Internet domains, case I ACz 232/10

February 14th, 2010, Tomasz Rychlicki

As polite fans would probably say, the condition of Polish football is at least “debatable”, and others might use more crude words. The corruption and inefficient management of the Polish national football leagues are the tip of the Iceberg. This situation causes frustration of many people who try to blame the Polish Football Association (PZPN) for all their miseries. Some of these people decided to take matters into their own hands. They formed the Association of Defenders and Supporters of the Polish Football. They registered (end of Polish Football Association) as an Internet domain name and started to host a website with critical publications on PZPN under that domain. One didn’t need to wait too long before lawyers representing the Polish Football Association entered “the game”. New players acting on behalf of the Polish Football Association requested the court to issue a preliminary injunction in order to secure the case for the future action for trade mark protection and for the protection of personal rights.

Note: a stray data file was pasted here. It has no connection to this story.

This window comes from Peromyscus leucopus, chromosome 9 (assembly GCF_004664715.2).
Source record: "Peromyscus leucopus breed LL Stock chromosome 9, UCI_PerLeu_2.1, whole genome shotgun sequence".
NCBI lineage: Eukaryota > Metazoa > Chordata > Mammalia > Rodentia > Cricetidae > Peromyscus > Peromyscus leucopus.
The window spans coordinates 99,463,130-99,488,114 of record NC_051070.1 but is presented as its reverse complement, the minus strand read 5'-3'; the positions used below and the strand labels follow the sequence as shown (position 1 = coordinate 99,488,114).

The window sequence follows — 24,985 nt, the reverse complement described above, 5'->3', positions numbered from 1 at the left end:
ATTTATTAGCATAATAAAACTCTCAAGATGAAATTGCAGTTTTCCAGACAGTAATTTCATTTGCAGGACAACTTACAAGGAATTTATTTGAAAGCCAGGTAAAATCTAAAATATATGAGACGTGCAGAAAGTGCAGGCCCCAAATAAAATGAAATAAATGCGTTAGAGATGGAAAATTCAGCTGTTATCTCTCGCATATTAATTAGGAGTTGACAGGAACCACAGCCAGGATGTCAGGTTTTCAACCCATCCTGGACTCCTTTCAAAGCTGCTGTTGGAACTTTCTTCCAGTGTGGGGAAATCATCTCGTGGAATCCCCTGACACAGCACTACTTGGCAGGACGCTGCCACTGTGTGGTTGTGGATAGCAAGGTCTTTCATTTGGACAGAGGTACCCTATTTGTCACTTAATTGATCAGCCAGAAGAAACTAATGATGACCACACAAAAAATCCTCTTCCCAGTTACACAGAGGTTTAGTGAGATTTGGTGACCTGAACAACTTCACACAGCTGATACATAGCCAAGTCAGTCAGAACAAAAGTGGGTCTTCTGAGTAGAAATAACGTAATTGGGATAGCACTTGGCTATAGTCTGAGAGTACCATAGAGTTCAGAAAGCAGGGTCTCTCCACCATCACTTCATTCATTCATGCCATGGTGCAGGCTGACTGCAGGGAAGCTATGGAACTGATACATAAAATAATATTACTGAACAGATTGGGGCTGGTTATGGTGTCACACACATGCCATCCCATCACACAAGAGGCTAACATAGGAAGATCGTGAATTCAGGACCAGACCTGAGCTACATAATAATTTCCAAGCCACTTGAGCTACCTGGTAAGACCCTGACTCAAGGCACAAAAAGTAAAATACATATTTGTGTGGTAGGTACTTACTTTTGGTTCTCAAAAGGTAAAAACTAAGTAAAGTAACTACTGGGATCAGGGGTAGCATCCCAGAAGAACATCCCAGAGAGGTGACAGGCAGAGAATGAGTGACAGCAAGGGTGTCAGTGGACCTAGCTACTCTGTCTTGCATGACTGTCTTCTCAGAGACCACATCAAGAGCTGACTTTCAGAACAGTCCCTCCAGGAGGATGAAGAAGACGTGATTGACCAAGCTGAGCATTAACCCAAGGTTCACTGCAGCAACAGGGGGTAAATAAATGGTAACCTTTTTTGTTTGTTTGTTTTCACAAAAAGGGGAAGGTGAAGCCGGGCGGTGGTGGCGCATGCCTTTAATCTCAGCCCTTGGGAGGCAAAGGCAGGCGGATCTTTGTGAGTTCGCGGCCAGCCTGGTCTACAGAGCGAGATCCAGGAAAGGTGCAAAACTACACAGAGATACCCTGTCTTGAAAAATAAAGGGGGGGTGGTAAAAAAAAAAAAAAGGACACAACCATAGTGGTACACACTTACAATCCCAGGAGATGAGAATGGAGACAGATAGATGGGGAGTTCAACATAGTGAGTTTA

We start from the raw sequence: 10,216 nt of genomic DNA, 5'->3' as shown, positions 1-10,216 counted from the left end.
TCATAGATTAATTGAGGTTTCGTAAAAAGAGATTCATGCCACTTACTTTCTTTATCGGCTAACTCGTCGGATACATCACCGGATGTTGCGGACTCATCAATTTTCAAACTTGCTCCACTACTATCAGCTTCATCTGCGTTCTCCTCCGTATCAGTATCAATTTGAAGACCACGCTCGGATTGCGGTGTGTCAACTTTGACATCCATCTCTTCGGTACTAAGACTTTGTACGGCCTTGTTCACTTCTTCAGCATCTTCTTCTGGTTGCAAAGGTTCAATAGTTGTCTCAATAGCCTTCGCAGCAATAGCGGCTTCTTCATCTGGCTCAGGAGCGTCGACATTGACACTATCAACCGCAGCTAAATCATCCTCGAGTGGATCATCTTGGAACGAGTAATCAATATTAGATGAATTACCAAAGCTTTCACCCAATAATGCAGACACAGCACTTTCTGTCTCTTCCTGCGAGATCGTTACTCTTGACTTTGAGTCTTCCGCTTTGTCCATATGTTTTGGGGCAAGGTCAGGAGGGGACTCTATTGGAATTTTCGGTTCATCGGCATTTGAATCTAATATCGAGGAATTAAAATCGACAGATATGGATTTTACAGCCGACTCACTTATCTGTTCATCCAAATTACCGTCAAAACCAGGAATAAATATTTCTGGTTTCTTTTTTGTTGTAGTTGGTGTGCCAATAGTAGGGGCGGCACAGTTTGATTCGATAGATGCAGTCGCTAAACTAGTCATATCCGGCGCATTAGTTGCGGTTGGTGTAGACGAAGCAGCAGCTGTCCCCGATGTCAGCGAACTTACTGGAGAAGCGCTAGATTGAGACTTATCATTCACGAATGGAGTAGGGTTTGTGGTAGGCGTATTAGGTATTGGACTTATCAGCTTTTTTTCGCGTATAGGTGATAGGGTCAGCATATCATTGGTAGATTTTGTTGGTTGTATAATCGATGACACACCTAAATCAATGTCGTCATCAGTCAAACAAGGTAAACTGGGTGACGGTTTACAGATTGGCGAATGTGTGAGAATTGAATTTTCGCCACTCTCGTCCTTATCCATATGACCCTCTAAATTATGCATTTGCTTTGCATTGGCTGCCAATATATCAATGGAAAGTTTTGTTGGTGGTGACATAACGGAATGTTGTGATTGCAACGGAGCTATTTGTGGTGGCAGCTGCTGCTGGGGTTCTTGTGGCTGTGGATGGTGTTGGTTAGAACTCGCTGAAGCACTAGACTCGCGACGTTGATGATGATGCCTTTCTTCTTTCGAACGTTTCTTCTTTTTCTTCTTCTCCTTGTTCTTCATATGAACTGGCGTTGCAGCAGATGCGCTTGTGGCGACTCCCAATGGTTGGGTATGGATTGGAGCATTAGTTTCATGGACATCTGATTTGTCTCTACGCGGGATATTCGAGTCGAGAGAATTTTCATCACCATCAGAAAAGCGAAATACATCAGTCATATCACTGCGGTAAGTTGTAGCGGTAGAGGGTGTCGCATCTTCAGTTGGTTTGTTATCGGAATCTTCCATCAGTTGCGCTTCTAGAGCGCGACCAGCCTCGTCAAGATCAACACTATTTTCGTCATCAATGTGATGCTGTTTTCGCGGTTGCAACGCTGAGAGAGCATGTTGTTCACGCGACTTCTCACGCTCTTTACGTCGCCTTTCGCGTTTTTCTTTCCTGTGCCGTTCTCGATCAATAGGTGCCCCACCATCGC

The District Court in Lódż, I Civil Division, in its order of 14 January 2010, case file I Co 203/09 granted the injunction and ordered the prohibition of placing at website the following trade marks owned by PZPN: R-142616, R-170024, R-188961 and R-188962, the Court also ordered a block on the access to the content of the website available under domain name. The Court set the PZPN a two-week deadline for lodging the petition instituting proceedings for trade mark protection and the protection of personal rights under the pain of withdrawing the injunction in case no lawsuit was filed by that date.

The Appellate Court in Łódź in its decision of 24 March 2010 case file I ACz 232/10 annulled the injunction. The Court held that PZPN did not exactly specified which claims it intends to enforce. The Court ruled that all claims should be precisely specified in the request because the lack of precise claims make impossible to verify whether conditions for the injunction are met, i.e. whether the claim is reliable and the applicant has legal interest (locus standi) in enforcing it. The Court also noted that the injunction would be unduly restrictive and burdensome beyond measure. According to the Court the blocking of a website could be considered as inadmissible preventive censorship.

See also “Polish case law on domain names“.